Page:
Through two weeks, Tyreek Hill has three receiving touchdowns. There are 16 receivers tied with two. Tyler Lockett is one of them.
Lockett often finds himself near the middle of volume WR stats; he has for his entire career.
And yet, Tyler Lockett continually shows up in the biggest moments of Seattle Seahawks games, while virtually never doing anything that harms the team. His second touchdown of Week 2 turned into the first offensive walk-off win in the 2023 season.
And thus, it only took until Week 2 for the “Tyler Lockett is the most underrated” conversation to kick back up.
What is that?
What exactly is it about Tyler Lockett that simultaneously does not land him in the Top ____ WR in the NFL conversation, yet does land him among the best Seahawks receivers of all time, and consistently on top stat charts if you look hard enough?
A couple of thoughts as to how this came to be. I believe Lockett distinctly does not possess attributes that make many athletes popular to the public, but distinctly does possess an attribute that any head coach would die for.
It’s not tangible; it’s not a combine measurable, but Lockett has the elements that contribute to what we call “clutch.”
Let’s back up and grab the negative first: Lockett is not gaudy. He has 1,000 yard seasons sure, but not 1,400 yard seasons. He’s had 8-10 TDs, but never 15. He’s short, doesn’t jump out of the gym, doesn’t give internet-breaking quotes. Style points mean nothing in NFL standings but they mean a great deal to popular opinion of skill positions. Besides toe-taps, Lockett’s style points are very low.
But he’s so often in the right place at the right time. He does not fail in big moments. He does things that “better” receivers struggle to do. He is, in a word, clutch.
The two attributes that won’t show up on a stat sheet, the Lockett possesses as much as or more than anyone in the NFL, are consistency and focus.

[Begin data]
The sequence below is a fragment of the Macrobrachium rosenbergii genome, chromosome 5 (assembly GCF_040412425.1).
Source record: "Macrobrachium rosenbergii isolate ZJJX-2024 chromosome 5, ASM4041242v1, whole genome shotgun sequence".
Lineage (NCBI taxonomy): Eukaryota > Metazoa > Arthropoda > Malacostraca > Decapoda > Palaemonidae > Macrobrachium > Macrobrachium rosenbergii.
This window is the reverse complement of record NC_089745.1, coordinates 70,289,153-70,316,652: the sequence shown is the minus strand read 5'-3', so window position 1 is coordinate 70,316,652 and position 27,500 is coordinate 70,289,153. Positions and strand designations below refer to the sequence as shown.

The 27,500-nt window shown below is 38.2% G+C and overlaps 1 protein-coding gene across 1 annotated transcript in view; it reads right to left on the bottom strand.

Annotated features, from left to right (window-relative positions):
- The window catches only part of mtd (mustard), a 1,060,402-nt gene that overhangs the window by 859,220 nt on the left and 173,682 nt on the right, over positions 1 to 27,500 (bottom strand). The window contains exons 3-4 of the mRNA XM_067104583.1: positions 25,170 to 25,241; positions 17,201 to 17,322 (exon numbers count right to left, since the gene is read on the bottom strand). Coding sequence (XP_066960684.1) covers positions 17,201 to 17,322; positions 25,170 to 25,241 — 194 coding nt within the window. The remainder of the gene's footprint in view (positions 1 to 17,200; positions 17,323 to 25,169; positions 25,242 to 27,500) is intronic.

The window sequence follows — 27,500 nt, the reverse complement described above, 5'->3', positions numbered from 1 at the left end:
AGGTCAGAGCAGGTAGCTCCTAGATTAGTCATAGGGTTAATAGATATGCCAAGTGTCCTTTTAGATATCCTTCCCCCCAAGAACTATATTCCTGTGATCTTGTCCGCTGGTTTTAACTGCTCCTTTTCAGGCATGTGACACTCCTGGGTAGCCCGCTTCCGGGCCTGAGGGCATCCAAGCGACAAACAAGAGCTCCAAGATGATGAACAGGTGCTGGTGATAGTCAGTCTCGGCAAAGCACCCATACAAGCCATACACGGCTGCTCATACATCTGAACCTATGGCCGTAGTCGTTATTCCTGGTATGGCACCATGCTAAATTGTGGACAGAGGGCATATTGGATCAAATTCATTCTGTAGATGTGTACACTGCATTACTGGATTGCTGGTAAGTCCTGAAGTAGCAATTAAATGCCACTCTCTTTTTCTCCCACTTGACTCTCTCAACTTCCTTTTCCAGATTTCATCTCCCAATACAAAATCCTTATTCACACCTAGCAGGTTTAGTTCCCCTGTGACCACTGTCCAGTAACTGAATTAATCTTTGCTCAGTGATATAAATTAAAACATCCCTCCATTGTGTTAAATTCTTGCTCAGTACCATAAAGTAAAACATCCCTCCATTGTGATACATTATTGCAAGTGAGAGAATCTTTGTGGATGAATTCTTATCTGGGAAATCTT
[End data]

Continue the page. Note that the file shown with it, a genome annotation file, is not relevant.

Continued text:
Although perhaps their byproducts do show up on a stat sheet. In 2021, Lockett was the only player with over 70 receptions and 0 drops. That’s not abnormal either, last season he had the lowest drop rate of anyone with over 65 receptions.
Against the Lions, Lockett eight receptions, and every one of them was “successful” with four first downs, 2 TD, and two landed only a yard short of the sticks.
The best way I can think to describe it: Lockett doesn’t make as many HIM plays like the Odell Beckham / Justin Jefferson one handed skyrocket grabs, but he always makes the play. Whatever the play is, if Lockett’s responsible, he does it. Consistently, and in whatever moment, big or small.
Pete Carroll shared some thoughts on Lockett early this week which captures this idea perfectly. Carroll said Lockett is “famous” around the organization in that how he practices is exactly what comes out on game day. Carroll said for nearly everybody, there’s at least even minor breakdown, slight differences in what a route should look like vs. what it looks like in the game. That’s not true of Lockett, as Carroll said however deep the cut, whatever the shape, the timing, Lockett hits it every time.
You cannot have that type of precision without both consistency and focus. It’s that type of precision that led him and Russell Wilson to post a perfect 158.3 passer rating when connecting for the entire 2018 season.
It’s hard to pick a favorite play from a guy with 543 career receptions and 56 touchdowns, but for me it’s probably still this one:
For eight years, I don’t think another receiver has embodied the concept of making the play in front of you as well as Tyler Lockett.
That skill won’t win you your fantasy league, which matters in the conversation these days unfortunately. But the simple fact is Lockett’s clutch factor is no small reason how Geno Smith was able to step in and have such success piloting the Seahawks offense.
He’s just different.
And as Carroll said, I hope he plays forever.